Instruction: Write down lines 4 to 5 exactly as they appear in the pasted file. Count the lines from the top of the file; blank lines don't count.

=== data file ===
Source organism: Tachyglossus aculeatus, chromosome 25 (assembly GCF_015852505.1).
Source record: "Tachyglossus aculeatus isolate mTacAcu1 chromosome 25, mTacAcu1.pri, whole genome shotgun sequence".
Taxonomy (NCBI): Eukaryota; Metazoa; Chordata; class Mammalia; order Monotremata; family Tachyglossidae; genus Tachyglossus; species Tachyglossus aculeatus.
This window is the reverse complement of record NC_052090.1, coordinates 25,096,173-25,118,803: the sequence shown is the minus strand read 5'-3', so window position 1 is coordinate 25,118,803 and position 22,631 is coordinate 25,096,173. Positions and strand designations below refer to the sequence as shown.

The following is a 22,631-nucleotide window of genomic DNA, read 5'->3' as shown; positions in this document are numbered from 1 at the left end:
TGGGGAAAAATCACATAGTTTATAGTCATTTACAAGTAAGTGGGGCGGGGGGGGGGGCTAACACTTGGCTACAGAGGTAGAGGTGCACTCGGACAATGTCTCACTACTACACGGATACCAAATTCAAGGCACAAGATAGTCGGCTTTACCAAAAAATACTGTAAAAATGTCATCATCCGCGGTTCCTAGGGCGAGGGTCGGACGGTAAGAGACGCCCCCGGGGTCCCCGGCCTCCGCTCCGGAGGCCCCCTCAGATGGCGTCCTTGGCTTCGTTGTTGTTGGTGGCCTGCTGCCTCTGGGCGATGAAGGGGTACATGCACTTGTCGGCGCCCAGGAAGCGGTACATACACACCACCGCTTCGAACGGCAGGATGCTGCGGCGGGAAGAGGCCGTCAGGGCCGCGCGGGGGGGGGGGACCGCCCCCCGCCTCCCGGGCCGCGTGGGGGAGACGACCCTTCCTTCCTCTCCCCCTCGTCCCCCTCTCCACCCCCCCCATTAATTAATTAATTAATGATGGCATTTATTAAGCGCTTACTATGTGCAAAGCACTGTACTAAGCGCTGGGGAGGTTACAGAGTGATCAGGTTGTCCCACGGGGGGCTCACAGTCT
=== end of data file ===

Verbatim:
This window is the reverse complement of record NC_052090.1, coordinates 25,096,173-25,118,803: the sequence shown is the minus strand read 5'-3', so window position 1 is coordinate 25,118,803 and position 22,631 is coordinate 25,096,173. Positions and strand designations below refer to the sequence as shown.

The following is a 22,631-nucleotide window of genomic DNA, read 5'->3' as shown; positions in this document are numbered from 1 at the left end: